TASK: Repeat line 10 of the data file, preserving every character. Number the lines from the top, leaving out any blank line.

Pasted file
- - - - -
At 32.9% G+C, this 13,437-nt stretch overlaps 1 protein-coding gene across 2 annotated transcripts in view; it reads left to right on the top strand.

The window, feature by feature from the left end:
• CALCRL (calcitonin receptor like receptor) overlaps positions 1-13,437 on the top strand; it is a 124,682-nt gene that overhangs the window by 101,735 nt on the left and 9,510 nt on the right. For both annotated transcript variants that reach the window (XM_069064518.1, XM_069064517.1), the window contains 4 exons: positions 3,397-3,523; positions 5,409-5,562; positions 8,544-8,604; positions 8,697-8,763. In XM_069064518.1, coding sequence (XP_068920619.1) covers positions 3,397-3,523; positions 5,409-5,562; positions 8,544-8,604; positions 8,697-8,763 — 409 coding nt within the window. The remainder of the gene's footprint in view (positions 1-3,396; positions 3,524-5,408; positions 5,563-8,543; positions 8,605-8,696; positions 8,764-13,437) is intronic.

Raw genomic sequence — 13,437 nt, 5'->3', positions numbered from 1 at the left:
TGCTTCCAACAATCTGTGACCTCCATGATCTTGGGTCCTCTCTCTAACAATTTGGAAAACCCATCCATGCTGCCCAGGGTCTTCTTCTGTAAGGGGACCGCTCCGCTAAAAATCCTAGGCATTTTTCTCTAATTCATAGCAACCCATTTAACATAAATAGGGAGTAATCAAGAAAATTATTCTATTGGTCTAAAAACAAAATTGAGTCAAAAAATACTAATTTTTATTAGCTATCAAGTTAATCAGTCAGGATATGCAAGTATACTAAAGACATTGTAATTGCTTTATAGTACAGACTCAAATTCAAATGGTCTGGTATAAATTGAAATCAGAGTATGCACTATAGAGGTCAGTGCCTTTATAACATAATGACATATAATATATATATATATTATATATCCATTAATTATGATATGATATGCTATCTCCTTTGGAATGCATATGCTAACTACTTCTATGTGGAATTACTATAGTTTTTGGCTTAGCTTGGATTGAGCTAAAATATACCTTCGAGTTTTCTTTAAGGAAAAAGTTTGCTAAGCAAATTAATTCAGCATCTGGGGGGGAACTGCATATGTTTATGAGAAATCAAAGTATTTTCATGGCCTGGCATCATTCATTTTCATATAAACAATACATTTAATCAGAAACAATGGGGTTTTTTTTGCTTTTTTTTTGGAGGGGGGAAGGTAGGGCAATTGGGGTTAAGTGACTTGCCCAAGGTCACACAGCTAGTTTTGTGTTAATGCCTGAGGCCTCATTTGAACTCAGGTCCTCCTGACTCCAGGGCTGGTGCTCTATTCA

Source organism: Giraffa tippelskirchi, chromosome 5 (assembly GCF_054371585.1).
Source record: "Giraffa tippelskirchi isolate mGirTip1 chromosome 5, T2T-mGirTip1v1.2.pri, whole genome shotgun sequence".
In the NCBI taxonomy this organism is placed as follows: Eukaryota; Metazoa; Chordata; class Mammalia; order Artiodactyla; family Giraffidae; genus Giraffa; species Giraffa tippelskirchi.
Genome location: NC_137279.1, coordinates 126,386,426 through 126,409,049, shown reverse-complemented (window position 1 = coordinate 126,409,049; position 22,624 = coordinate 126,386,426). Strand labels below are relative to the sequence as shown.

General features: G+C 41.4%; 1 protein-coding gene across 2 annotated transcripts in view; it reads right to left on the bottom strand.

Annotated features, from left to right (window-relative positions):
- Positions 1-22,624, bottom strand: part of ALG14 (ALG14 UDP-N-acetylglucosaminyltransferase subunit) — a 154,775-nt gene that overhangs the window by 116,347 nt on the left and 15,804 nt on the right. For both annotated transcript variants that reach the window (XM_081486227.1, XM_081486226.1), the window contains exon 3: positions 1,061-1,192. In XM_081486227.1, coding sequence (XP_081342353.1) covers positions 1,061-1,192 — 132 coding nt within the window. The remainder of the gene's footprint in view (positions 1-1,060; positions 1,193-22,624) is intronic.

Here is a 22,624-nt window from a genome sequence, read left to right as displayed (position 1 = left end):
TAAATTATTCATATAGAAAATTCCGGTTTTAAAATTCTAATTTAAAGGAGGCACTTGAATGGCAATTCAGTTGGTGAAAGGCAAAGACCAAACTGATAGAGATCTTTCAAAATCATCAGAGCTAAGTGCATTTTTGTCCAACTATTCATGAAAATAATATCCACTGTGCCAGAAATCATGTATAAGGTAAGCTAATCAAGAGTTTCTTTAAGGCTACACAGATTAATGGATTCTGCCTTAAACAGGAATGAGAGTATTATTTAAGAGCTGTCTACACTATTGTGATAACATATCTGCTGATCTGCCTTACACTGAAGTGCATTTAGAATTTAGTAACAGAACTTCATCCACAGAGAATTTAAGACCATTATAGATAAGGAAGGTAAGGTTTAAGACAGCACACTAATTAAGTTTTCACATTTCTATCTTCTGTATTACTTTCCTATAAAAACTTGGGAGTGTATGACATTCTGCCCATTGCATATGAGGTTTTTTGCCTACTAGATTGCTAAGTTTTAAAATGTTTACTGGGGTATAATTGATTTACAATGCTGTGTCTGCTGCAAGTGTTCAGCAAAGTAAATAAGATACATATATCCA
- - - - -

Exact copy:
General features: G+C 41.4%; 1 protein-coding gene across 2 annotated transcripts in view; it reads right to left on the bottom strand.